Fiorenzo Auricchio runs a small shirtmaking atelier in Somma Vesuviana, just outside Naples. He is unusual for employing almost everyone in-house (most in the area are freelance workers) and for doing a huge amount of handwork on every shirt. 

The shirts are beautiful, with hand-rolled hems and hand-sewn seams - truly works of art. Fiorenzo is let down slightly by his English skills, but I would still recommend him for anyone that wants that level of craft. 

Simone Abbarchi

Simone Abbarchi is based in Florence, but visits London and New York twice a year (less often than most other visitors) and has a large business in both cities. 

Simone’s key attractions are consistency and price. He makes bespoke and made to measure shirts for around €180 and €150 each, which is often what you would pay for a designer brand shirt that doesn’t fit. 

The shirts don’t have the handwork of other Italians, but with nice styles and him yet to make a mistake after years of working together, I would recommend Simone to anyone starting out. 

Luca Avitabile (previously Satriano Cinque)

Luca Avitabile has become my go-to shirtmaker over the years. He has had issues with consistency sometimes, and has become very popular recently, but he makes a great shirt and a collar style that is my favourite anywhere - hence the reason I also use him to make our shirts on the PS Shop. 

Luca is lovely, speaks good English, and comes to London frequently (roughly every six weeks). He also visits New York and Stockholm. The shirts have all the functional handwork, plus hand-sewn buttons and buttonholes, but no other frills.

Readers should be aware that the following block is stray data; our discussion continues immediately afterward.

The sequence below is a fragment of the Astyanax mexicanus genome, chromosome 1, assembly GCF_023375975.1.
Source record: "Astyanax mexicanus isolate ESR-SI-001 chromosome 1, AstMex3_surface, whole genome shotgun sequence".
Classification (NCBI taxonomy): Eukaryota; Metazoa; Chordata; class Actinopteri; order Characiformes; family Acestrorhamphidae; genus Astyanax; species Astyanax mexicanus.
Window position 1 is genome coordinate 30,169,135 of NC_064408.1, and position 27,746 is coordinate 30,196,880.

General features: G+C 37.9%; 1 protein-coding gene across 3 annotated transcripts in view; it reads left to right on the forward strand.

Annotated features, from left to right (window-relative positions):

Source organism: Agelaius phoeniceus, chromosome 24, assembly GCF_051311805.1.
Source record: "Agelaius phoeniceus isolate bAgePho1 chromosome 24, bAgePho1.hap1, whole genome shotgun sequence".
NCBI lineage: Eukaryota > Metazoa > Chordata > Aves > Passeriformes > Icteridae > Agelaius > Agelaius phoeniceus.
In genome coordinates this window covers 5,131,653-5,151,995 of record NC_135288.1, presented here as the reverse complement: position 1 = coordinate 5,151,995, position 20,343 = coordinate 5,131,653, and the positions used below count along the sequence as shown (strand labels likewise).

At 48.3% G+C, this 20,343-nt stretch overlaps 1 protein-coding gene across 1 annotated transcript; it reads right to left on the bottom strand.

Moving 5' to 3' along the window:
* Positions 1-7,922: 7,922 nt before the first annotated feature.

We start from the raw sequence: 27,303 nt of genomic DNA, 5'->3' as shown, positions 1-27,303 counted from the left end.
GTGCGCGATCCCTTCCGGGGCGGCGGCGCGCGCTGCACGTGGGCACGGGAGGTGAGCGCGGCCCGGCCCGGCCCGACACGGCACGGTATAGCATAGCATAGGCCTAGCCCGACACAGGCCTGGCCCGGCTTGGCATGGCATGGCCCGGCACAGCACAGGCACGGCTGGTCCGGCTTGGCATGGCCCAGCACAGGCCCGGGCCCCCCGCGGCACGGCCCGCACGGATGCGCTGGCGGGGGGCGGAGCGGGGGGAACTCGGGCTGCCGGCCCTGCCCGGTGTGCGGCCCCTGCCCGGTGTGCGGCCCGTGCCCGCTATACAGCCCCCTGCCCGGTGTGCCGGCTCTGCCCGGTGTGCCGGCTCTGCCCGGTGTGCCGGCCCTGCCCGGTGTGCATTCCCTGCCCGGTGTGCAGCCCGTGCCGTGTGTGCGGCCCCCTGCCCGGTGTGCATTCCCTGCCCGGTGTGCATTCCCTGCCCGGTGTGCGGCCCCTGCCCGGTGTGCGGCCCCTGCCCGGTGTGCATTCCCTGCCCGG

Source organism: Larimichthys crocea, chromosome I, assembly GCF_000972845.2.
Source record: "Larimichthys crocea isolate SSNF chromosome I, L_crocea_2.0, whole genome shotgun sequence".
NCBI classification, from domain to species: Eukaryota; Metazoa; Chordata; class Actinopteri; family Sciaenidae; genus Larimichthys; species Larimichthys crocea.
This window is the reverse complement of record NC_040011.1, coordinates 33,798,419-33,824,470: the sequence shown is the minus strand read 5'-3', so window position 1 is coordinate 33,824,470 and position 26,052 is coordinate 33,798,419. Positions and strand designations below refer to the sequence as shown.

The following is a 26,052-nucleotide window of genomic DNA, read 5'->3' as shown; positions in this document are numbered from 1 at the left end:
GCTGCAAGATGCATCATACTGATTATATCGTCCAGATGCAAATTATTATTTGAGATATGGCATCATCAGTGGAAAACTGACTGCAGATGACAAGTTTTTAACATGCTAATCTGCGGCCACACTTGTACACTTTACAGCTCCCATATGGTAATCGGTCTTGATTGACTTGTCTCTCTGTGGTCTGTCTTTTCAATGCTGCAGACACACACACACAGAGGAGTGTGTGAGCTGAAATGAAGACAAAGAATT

I should also say that, in my view, you want one shirtmaker to make most of your shirts. It creates consistency, and there is far less to tell between them in terms of style than with tailors. Today I tend to use Luca and then one or two others. 


Marol is a high-end Italian shirt factory that was bought a few years ago by Bo Yang. He has introduced new styles, moved factory, and generally improved the offering. They also now travel under the Marol name. 

Bo has made me a couple of shirts, but I have yet to do a full review. It took us a couple of attempts to get the collar right, but I was very pleased with the final result.

The level of finesse in the work is also extremely high - less in hand sewing, and more in the precision and detailing of the machine work. This is an interesting area that I’ll cover more at a later stage. 

100 Hands

100 Hands is headquartered in Amsterdam, but is run by a family that has its own shirtmaking factory in India. 

There are different levels of quality, but the top end is absolutely superb - on a par with D’Avino and any others doing things by hand. I’ve visited the factory, which is also very well run, and I can highly recommend Akshat, Varvara and the team. 

You might be more likely to see them as a ready-to-wear brand, but they also do MTM and bespoke through trunk shows. 


Burgos is a storied shirtmaker in Madrid, and well known in its home country. They sell ready-made shirts, bespoke, and other pieces like dressing gowns and traditional teba jackets.